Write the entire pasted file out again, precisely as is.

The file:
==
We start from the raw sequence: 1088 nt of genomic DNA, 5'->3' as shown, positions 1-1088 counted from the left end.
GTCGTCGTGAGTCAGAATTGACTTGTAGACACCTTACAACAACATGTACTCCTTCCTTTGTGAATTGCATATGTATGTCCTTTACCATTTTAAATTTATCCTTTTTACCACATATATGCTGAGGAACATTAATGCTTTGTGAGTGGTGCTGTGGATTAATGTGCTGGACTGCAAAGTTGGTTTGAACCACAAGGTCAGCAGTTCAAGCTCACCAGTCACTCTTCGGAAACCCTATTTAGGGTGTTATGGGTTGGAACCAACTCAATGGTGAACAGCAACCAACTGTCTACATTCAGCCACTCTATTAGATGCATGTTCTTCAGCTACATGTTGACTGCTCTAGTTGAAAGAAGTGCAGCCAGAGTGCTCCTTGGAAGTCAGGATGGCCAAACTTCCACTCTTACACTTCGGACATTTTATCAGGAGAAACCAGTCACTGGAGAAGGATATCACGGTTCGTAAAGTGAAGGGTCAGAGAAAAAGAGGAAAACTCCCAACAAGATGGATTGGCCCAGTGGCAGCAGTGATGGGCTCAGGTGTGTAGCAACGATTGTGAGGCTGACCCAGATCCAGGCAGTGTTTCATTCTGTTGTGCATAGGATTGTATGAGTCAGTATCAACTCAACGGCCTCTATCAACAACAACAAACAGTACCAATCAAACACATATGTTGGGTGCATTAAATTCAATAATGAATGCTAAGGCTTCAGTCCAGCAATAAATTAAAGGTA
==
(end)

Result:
We start from the raw sequence: 1088 nt of genomic DNA, 5'->3' as shown, positions 1-1088 counted from the left end.
GTCGTCGTGAGTCAGAATTGACTTGTAGACACCTTACAACAACATGTACTCCTTCCTTTGTGAATTGCATATGTATGTCCTTTACCATTTTAAATTTATCCTTTTTACCACATATATGCTGAGGAACATTAATGCTTTGTGAGTGGTGCTGTGGATTAATGTGCTGGACTGCAAAGTTGGTTTGAACCACAAGGTCAGCAGTTCAAGCTCACCAGTCACTCTTCGGAAACCCTATTTAGGGTGTTATGGGTTGGAACCAACTCAATGGTGAACAGCAACCAACTGTCTACATTCAGCCACTCTATTAGATGCATGTTCTTCAGCTACATGTTGACTGCTCTAGTTGAAAGAAGTGCAGCCAGAGTGCTCCTTGGAAGTCAGGATGGCCAAACTTCCACTCTTACACTTCGGACATTTTATCAGGAGAAACCAGTCACTGGAGAAGGATATCACGGTTCGTAAAGTGAAGGGTCAGAGAAAAAGAGGAAAACTCCCAACAAGATGGATTGGCCCAGTGGCAGCAGTGATGGGCTCAGGTGTGTAGCAACGATTGTGAGGCTGACCCAGATCCAGGCAGTGTTTCATTCTGTTGTGCATAGGATTGTATGAGTCAGTATCAACTCAACGGCCTCTATCAACAACAACAAACAGTACCAATCAAACACATATGTTGGGTGCATTAAATTCAATAATGAATGCTAAGGCTTCAGTCCAGCAATAAATTAAAGGTA